The widescreen weather forecast from Lower Breakish in the morning was encouraging.  There was a dusting of snow on the Red Cuillin hills in the distance and a cloud banner on Beinn na Caillich (old woman's hill).

By mid morning we were getting on the water from the old pier at Broadford.  As we were taking the boats off the trailer the dark cloud approaching from the west turned into a heavy snow shower.  Sitting in slush to start the day is such an enjoyable part of sea kayaking!

We planned a circular route taking in three of the islands in the Inner Sound; Scalpay, Longay and Pabay.   On our way out to Scalpay the snow shower passed us and headed eastward over the Applecross hills, completely blotting out the view in that direction.

To the west however, the view wasn't a bad one!  The hills of the Red Cuillin lack the ridges and drama of the Black Cuillin but are a very fine range in themselves.

Between the slopes of Beinn na Caillich and Beinn na Cro, part of the ridge of Blaven was catching the morning sunlight.

Scotland never looks better than with a bit of blue sky and some snow on the hills.  We paddled leisurely onward, just enjoying the view.

Tuesday, 6 March 2012

To Absent Friends

After shuttling the boats back to Skyak's home, we got showered and warmed up, then enjoyed a most pleasant evening.

Everyone had been asked to bring a dish towards a "pot luck supper" for the Saturday evening, and my goodness we ate well!  Among the highlights was the pot of local Skye mussels prepared by Gordon; very tasty!

Ken and Douglas had unfortunately been unable to make the get-together, so one of our first thoughts was to toast "absent friends".  We also raised a glass to the success of the DVD which was filmed partly on our trip and which has (so far) won two awards

Our third toast was to another absent friend - the Saint who never was.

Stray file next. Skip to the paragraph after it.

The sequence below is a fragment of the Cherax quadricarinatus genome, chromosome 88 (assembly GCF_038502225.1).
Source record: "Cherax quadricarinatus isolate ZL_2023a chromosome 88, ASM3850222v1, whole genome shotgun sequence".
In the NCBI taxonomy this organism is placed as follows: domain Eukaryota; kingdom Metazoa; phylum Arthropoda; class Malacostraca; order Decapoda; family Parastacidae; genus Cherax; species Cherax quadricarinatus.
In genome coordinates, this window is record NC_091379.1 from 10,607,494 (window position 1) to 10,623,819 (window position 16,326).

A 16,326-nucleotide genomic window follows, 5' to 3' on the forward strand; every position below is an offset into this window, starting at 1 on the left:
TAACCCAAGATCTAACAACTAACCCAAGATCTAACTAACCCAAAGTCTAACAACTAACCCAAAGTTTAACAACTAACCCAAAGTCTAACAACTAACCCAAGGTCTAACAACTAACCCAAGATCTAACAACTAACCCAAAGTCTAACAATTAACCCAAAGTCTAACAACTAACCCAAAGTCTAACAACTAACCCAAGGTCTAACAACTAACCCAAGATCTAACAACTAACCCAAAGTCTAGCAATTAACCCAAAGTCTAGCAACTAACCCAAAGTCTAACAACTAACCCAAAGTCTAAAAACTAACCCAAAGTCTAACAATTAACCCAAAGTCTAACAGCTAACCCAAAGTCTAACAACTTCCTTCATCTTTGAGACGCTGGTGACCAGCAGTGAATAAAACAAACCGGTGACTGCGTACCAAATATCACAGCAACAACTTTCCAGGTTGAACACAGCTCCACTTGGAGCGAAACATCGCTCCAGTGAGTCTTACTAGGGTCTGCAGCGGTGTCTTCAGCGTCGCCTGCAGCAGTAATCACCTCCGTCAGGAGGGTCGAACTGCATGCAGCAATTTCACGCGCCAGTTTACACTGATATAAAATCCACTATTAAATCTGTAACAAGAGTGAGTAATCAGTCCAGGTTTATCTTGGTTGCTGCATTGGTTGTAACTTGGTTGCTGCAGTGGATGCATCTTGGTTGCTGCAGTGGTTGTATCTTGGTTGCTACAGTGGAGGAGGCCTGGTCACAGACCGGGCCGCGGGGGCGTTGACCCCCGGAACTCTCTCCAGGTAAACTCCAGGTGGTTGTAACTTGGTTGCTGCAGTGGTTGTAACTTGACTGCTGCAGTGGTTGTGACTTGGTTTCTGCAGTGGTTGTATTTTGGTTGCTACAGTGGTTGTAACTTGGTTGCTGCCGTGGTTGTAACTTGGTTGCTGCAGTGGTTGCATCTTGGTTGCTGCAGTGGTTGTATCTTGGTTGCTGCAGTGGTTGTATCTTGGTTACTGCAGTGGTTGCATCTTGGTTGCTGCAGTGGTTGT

Monday, 5 March 2012

A wild ride to Kylerhea

On the first weekend in March, ten of us met up at Skyak's Lower Breakish home in the Isle of Skye.  This get-together was a reunion of the team which made a memorable trip to St Kilda to film part of the "Sea Kayak with Gordon Brown Volume 2" DVD in the summer of 2011. 

After a late evening chatting, we had a fairly leisurely start and got on the water at Isleornsay just before lunchtime on the Saturday.  Our plan was to paddle through the narrow tidal channel of Kylerhea to Kyleakin.  We would have the tide behind us and a push from the fresh southerly wind, which was forecast to markedly increase towards dusk. 

As we got on the water, the breeze was already quite strong, the saltire flag on the hotel giving a good indication of direction.

Heading out to the lighthouse on Isleornsay gave us a first view of the open water beyond.  It looked very lively.  Hats were pulled down and we prepared for the downwind run.  Little did we know what a downwind run we were in for!

This picture looking our from the shelter of Isleornsay acorss the Sound of Sleat to the Munro of Beinn Sgritheall (scree mountain) was the last photograph I took for some time.  We had a quartering sea and wind on our way towards the mouth of Kylerhea and conditions rapidly started to get interesting.

It was clear that the wind behind was going to be strong, but there was also a wind coming from the mouth of Loch Hourn across the Sound of Sleat.  As we moved out into the open water the wave height increased dramatically and conditions went from choppy to rough and the engagement level rapidly accelerated from "interesting" through "exciting" to "exhilarating with a fair degree of buttock clenching"!